Note: Experimental and work in progress.

Note: Documentation is incomplete and outdated.

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The aim is to print functional and strong parts with high flowrate and with reasonable quality at the same time.

Github Mirror, project Homepage

DDPrint FDM firmware:

Project homepage:


Reference printer is a Ultimaker 2 with ddprint installed and some hardware modifications:

How to do it?

  • Add a flowrate sensor to your machine.
  • Add firmware support for this flowrate sensor: ddprint

The problem is the grip

Every feeder slips, at least if it has to do some work, that means if there is filament backpressure from the hotend.

The amount of slippage depends on the amount of force the feeder is experiencing. This force/backpressure has several components:

  • the force needed to pull the filament from the spool (holder friction)
  • the force needed to push the filament to its path to the hotend (bowden, friction)
  • the force needed to push the through the nozzle and squish it on the model/buildplate
  • and more

Theese components of the needed feeder force depend on numerous factors:

  • printing speed
  • the hotend and its temperature
  • the used filament
  • the used nozzle (size, geometry etc)
  • and more

The reason for this slippage is the elastic deformation of the filament between successive teeths of the knurled-/hubbed-wheel of the feeder in combination whith the back-force. This elasticity is also the cause that this slippage/grip depends on the amount of force applied to the filament.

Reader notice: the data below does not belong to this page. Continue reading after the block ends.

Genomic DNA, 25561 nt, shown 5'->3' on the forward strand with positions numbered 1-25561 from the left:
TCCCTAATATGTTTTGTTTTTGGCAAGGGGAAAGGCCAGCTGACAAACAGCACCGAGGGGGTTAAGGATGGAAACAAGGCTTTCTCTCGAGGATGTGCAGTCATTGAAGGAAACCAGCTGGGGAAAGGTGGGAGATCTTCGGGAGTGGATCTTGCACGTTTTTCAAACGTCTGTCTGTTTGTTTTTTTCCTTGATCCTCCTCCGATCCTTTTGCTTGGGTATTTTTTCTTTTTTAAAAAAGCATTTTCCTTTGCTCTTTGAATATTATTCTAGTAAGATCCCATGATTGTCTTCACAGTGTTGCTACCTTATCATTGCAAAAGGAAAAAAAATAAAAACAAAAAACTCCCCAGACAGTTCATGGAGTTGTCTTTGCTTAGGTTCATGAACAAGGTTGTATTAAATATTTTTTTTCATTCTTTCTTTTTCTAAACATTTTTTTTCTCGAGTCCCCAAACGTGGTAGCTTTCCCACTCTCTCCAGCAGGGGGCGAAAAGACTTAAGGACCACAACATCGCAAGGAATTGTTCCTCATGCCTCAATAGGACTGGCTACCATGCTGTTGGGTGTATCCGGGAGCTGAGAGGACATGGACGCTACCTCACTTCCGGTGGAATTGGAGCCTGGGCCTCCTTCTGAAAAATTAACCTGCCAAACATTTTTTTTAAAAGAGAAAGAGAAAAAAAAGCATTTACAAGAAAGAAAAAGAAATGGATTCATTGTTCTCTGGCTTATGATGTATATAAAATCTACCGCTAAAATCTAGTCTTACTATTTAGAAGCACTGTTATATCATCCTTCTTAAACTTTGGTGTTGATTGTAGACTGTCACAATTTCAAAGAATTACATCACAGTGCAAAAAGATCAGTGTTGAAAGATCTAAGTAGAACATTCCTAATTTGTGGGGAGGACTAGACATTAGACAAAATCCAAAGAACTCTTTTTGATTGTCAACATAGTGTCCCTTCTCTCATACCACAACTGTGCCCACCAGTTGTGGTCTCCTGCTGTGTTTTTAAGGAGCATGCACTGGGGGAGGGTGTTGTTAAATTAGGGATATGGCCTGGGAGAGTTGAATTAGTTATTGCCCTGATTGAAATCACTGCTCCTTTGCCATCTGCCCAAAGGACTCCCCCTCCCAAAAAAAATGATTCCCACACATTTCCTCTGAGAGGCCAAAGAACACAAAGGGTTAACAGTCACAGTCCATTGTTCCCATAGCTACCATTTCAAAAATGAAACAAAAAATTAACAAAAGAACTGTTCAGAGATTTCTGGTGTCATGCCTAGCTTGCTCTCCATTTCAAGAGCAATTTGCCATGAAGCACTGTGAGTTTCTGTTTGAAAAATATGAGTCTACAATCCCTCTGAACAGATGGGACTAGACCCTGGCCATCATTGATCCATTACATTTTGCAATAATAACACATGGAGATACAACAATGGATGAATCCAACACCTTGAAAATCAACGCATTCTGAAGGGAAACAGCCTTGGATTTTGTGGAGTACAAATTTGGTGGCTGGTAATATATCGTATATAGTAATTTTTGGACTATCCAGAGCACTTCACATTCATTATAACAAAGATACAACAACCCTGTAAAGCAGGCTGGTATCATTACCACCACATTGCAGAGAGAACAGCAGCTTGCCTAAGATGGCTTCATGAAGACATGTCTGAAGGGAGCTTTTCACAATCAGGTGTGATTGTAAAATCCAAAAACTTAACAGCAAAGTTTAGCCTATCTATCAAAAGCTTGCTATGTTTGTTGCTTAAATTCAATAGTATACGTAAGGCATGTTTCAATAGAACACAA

Feeder slippage is the ratio of the commanded flowrate and the real flowrate minus 1.0. For example if 10mm³/s filament is requested and 7.5mm3/s, then the slippage is 33%:

slip = (10.0 / 7.5) - 1.0 = 0.33

The other way around, grip is the reciprocal of slip, so in the previous example we have:

grip = (7.5 / 10.0) = 0.75

That is 75% grip.

Feeder slippage means underextrusion, some amount of material is missing from the print. So when there is always feeder slippage and there is always underextrusion to a certain degree.

The worst case of this slippage is feeder grinding where the filament is milled of by the feeder wheel and the filament transport almost stops. In this case slippage is near 100% and grip is nearly 0% respectively, this is maximum underextrusion and a failed print is the outcome of this situation.

But how does it work nevertheless

Several factors make this underextrusion less notable:

  • firmware hacks, like a optimistic e-steps value, measured um2-2 e-steps are 275, orig um2 esteps is 282, 282/275=1.025 -> 2.5% overextrusion
  • people don't see/know it (walls still closed even with 50% slip/underextrusion, todo: prove this), or they do not realize that it's underextrusion what they see.
  • people fiddle with their printers and the various settings (extrusion multiplier, flow etc) until they get a (randomly) satisfactory result
  • most of the time the advice is just: print slower.

In summary:

  • there is a extrusion limit that depends on the printer and various other parameters (mainly filament, nozzle diameter and hotend temperature).
  • most of the time you dont't know where this limit is
  • you have to operate your printer (way) below this unknown limit to avoid underextrusion and get good prints